-u^{\prime \prime} = \frac{K_x}{E}

and we can integrate to get the displacement:
u(x)=-\int \int \frac{K_x}{E} \, {\rm d} x+c_1 \, x +c_2

where $c_1$ and $c_2$ are integration constants shich are determined from boundary conditions
The simplest case is when $K_x=0$ (also common) which then gives

$$u(x) = c_1 x + c_2$$

Here the strain, $\eps = u’ = c_1$, becomes constant and can be determined as
\eps = \frac{u(L) – u(0)}{L}=\frac{\delta}{L}
with the deformation $\delta$. This is an important result which we highlight:

Normal strain

For a bar with constant $EA$ och $K_x=0$ the strain can be determined as

$$\eps = \frac{u(L) – u(0)}{L}=\frac{\delta}{L}$$




Determine the displacement field $u(x)$ for a clamped bar with constant $EA$ loaded by a point load $P$ in the free end.


Using the bar equation with $EA$ constant and $K_x=0$ the displacement field is obtained as $u(x)=c_1 \, x+c_2$, according to Equation @eq:stång-u-konstant-ea.

Boundary conditions determine the integration constants:

The displacement at the support is zero and an equation of equilibrium at around the free edge gives that the normal force is equal to $P$, we get:
u(0)=0 \; \Rightarrow \quad c_2=0 \\
N(L)=P \; \Rightarrow \quad E \, A \, u'(L)=P \quad \\
\Rightarrow \quad E \, A \,c_1=P
such that the displacement field becomes:
u(x)=\frac{P}{E\, A} \, x



Study a clamped bar, with constant Young’s modulus $E$, constant cross-sectional area $A$, length $L$ and density$\rho$. The bar is only loaded by its self-weight.


The bar equation for constant $EA$:
-(EAu’)’ = K_x A \qquad \Rightarrow \qquad
u” = -\frac{K_x}{E}

In this case, we have a volume load $K_x$ which is determined as:
K_x = \frac{\overbrace{m g}^{\text{total force}} }{V} = \frac{\rho V g}{V} = \rho g
where $m$ is the mass of the bar and $V$ is the volume. Thus, at every section we have the volume load $\rho g$.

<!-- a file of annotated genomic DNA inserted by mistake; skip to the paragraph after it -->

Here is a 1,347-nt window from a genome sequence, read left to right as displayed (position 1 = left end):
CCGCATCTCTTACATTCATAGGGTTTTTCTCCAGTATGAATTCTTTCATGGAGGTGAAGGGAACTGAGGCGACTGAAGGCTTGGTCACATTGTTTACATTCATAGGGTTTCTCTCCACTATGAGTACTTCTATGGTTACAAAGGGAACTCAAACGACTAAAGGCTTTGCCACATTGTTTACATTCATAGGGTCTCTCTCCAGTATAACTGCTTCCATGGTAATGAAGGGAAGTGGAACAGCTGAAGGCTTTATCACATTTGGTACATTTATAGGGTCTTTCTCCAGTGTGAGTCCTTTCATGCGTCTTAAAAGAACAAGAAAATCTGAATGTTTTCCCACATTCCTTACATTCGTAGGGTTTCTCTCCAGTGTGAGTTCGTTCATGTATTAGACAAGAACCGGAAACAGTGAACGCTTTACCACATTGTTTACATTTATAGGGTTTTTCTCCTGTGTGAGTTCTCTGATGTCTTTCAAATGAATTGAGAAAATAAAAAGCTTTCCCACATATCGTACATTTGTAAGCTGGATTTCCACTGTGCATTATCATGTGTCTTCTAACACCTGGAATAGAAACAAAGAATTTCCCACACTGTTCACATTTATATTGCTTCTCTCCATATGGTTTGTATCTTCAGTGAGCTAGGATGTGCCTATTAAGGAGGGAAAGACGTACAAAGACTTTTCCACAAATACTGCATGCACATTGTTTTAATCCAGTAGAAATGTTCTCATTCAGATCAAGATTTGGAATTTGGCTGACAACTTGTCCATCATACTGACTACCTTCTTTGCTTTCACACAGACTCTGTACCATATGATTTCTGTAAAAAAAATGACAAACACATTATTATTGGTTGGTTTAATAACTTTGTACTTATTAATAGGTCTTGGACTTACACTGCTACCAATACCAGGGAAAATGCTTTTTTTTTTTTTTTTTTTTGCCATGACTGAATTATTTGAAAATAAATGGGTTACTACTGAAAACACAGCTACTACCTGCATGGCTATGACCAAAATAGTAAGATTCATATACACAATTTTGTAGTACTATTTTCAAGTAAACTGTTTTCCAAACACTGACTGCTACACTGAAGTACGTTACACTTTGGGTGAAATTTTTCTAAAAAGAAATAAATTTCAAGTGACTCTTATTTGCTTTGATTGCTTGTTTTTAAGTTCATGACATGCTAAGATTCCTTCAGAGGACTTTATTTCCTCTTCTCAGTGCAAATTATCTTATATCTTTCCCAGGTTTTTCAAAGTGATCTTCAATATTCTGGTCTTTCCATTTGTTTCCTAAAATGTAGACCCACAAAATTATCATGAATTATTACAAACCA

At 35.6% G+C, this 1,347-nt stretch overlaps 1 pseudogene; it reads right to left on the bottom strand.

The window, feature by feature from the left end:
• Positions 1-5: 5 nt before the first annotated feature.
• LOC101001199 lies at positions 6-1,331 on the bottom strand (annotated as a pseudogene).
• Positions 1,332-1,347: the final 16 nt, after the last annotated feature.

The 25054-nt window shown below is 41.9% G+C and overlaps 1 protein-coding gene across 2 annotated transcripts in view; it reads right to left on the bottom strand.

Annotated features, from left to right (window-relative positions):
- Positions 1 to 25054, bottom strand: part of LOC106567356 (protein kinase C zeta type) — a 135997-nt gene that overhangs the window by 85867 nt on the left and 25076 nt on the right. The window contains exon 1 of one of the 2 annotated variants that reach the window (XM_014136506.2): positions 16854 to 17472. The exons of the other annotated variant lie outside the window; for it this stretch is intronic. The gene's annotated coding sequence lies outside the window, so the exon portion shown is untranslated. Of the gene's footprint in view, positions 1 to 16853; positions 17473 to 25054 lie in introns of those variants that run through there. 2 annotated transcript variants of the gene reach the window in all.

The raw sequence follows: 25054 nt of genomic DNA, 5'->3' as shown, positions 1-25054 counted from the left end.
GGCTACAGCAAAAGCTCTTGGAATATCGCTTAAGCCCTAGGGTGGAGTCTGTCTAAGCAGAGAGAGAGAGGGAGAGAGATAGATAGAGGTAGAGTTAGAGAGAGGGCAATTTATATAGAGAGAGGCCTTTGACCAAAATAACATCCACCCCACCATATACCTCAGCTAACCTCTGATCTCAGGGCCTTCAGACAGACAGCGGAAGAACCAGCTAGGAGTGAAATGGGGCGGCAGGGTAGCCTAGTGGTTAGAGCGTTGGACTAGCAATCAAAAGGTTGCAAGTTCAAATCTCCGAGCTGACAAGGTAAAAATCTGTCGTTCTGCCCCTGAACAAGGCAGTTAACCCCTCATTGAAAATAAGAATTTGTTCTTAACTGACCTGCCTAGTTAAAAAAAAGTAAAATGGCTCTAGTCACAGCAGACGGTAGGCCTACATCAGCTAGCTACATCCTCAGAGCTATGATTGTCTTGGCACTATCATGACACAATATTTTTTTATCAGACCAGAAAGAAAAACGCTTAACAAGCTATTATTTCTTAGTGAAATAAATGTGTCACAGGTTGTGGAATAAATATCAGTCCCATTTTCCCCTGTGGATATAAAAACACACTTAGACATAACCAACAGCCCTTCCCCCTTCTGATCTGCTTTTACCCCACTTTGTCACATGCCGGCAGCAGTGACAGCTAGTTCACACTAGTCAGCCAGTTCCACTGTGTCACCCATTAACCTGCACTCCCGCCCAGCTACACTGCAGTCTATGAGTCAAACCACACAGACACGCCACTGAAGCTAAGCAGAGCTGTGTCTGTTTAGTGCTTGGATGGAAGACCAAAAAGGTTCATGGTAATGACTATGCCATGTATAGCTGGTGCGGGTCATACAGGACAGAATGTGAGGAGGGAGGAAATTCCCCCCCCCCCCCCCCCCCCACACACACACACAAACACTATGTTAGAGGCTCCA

We can now integrate the bar equation twice:
&\gives u^{\prime \prime} = -\frac{\rho g}{E} \\
&\gives u’ = -\frac{\rho g}{E} x + c_1 \\
&\gives u = -\frac{\rho g}{E} \frac{x^2}{2} + c_1 x + c_2

The integration constants are determined by boundary conditions:

  • $u(0)=0 \; \Rightarrow \quad c_2=0$
  • $N(L)=0\; \Rightarrow \quad E\, A \, u'(L)=0 \; \Rightarrow \quad E\, A \, \left(-\frac{\rho g}{E} L + c_1 \right)=0$

thereby, the displacement field becomes
u(x) = -\frac{\rho g}{E} \frac{x^2}{2} + \frac{\rho g L}{E} x
= \frac{\rho g}{E}\left( Lx – \frac{x^2}{2} \right)

In particular, the free-end displacement becomes: $u(L) = \frac{\rho g}{E}(L^2 – L^2/2) = \frac{\rho g L^2}{2E} $ and the normal stress is determined as $\sig = E \eps = E u’ = \rho g (L-x)$.


  • The strain varies linearly along the bar
  • The largest stress is obtained at the support while the stress is zero at the free end. This is because the section at the support carries the whole weight of the bar while the section at the free end does not carry any load.
  • Below are graphs showing the displacement field and stress distribution along the bar: